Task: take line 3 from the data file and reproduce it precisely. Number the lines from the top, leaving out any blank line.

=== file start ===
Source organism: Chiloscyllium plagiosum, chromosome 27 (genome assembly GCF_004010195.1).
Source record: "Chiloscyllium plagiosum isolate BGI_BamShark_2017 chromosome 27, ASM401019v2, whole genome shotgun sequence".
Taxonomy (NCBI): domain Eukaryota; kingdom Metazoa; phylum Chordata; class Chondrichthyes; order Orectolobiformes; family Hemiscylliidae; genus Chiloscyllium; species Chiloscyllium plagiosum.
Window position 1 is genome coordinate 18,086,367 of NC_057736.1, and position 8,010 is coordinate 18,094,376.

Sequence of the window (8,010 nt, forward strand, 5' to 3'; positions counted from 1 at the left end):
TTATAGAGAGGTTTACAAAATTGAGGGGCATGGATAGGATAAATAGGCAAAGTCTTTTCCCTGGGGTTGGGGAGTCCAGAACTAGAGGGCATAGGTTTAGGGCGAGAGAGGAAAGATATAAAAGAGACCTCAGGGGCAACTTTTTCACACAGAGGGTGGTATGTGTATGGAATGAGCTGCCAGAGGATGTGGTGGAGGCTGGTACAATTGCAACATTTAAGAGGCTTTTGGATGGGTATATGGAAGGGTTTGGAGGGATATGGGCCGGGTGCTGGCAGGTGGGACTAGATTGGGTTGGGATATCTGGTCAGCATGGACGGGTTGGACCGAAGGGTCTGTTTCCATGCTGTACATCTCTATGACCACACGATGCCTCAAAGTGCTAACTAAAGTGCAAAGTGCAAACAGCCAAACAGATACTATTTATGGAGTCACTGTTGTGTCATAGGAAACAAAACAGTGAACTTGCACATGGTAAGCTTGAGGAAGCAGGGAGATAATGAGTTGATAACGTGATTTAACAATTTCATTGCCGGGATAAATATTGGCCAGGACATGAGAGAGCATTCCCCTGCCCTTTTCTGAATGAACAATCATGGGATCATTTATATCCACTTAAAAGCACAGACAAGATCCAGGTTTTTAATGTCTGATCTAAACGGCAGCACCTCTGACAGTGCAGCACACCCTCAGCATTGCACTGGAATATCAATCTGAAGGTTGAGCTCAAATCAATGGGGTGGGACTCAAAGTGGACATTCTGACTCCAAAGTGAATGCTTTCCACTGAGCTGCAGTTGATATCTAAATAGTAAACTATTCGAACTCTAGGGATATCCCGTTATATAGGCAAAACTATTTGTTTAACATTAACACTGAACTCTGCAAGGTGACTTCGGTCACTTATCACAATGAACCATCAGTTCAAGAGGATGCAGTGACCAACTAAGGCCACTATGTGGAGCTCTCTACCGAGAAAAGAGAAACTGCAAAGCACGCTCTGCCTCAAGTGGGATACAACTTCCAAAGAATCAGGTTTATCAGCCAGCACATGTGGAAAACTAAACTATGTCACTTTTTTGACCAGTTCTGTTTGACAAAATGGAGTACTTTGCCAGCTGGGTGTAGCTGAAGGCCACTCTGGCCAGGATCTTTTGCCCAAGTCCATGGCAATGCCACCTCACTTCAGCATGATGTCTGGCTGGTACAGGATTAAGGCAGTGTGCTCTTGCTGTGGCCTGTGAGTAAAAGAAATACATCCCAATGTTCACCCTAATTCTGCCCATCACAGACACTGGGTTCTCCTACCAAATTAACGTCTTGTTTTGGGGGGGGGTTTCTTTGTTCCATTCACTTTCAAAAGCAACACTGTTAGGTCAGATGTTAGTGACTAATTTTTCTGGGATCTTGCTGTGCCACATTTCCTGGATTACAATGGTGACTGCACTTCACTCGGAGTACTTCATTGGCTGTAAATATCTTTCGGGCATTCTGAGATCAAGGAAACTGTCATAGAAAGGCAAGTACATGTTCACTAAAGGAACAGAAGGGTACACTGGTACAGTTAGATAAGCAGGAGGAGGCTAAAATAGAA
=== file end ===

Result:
Taxonomy (NCBI): domain Eukaryota; kingdom Metazoa; phylum Chordata; class Chondrichthyes; order Orectolobiformes; family Hemiscylliidae; genus Chiloscyllium; species Chiloscyllium plagiosum.